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Chaos: Chaos Theory, Butterfly Effect, Ginnungagap, Bifurcation Diagram, Emergence, Turbulence, Quantum Chaos, for Want of a Source Wikipedia

Chaos: Chaos Theory, Butterfly Effect, Ginnungagap, Bifurcation Diagram, Emergence, Turbulence, Quantum Chaos, for Want of a

Source Wikipedia

Published August 30th 2011
ISBN : 9781158130221
Paperback
50 pages
Enter the sum

 About the Book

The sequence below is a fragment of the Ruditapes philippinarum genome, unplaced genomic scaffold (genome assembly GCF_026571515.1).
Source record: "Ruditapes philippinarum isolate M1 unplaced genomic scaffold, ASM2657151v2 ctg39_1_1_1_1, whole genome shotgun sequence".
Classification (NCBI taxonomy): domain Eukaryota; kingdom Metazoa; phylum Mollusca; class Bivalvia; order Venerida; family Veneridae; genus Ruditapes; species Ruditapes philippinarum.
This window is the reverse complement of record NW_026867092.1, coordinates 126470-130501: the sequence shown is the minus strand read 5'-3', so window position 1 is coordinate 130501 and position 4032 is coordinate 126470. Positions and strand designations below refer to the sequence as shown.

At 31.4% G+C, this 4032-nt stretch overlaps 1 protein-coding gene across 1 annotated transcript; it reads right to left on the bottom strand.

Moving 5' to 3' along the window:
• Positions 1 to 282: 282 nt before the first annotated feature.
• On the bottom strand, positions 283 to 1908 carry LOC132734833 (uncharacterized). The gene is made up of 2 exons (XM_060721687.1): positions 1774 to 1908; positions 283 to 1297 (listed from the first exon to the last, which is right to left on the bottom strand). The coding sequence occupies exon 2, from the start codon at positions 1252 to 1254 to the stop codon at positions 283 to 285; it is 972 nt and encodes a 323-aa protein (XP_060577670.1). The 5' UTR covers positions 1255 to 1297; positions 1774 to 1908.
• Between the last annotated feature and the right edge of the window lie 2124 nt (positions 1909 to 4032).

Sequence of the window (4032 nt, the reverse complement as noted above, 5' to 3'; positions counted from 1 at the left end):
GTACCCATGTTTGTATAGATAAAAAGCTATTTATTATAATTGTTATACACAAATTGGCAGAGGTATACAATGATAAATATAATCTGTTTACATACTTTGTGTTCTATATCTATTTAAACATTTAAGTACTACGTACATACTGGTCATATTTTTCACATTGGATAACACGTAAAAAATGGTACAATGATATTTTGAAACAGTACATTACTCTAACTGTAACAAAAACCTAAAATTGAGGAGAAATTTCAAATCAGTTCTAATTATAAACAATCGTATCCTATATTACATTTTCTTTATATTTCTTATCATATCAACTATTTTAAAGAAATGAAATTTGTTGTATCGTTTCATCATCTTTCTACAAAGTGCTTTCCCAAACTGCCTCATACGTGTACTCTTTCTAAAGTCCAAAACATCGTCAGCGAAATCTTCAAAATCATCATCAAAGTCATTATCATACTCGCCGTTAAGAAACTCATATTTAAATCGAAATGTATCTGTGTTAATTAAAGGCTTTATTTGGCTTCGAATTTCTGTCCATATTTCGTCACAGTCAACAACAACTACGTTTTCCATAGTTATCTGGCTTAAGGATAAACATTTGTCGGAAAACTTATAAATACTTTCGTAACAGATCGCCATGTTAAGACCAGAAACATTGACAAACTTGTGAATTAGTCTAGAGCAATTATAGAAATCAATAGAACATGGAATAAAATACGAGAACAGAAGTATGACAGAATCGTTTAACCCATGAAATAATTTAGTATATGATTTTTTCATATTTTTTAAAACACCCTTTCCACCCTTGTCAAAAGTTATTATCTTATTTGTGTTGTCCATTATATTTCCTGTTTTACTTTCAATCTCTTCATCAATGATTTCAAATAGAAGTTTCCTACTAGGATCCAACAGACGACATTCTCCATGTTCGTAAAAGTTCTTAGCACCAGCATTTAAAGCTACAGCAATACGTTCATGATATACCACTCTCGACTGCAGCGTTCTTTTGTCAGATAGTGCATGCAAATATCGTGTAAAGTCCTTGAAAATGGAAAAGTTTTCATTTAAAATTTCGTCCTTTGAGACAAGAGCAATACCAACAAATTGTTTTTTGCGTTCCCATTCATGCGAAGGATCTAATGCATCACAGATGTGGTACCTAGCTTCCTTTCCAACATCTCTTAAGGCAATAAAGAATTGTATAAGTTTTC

Please note that the content of this book primarily consists of articles available from Wikipedia or other free sources online. Pages: 49. Chapters: Chaos theory, Butterfly effect, Ginnungagap, Bifurcation diagram, Emergence, Turbulence, QuantumMorePlease note that the content of this book primarily consists of articles available from Wikipedia or other free sources online. Pages: 49. Chapters: Chaos theory, Butterfly effect, Ginnungagap, Bifurcation diagram, Emergence, Turbulence, Quantum chaos, For Want of a Nail, Self-organized criticality, Coupled map lattice, Stability of the Solar System, Recurrence quantification analysis, Fractal dimension, Recurrence plot, Chaotic mixing, Synchronization of chaos, Feigenbaum function, Chaotic bubble, Chaotic hysteresis, Bus bunching, Transfer operator, Oscillon, Correlation dimension, Poincar plot, Control of chaos, Nonlinear Dynamics, Chirikov criterion, Chaos communications, Chaos game, Interconnectivity, Edge of chaos, Quantum ergodicity, Uncertainty exponent, Complexor, Correlation integral, Correlation sum, Lagrangian coherent structure, Stable attractor, Mixmaster dynamics. Excerpt: Chaos theory is a field of study in mathematics, with applications in several disciplines including physics, economics, biology, and philosophy. Chaos theory studies the behavior of dynamical systems that are highly sensitive to initial conditions, an effect which is popularly referred to as the butterfly effect. Small differences in initial conditions (such as those due to rounding errors in numerical computation) yield widely diverging outcomes for chaotic systems, rendering long-term prediction impossible in general. This happens even though these systems are deterministic, meaning that their future behavior is fully determined by their initial conditions, with no random elements involved. In other words, the deterministic nature of these systems does not make them predictable. This behavior is known as deterministic chaos, or simply chaos. Chaotic behavior can be observed in many natural systems, such as the weather. Explanation of such behavior may be sought through analysis of a chaotic mathematical model, or through analytical techniques such as recurrence plots and Poinc...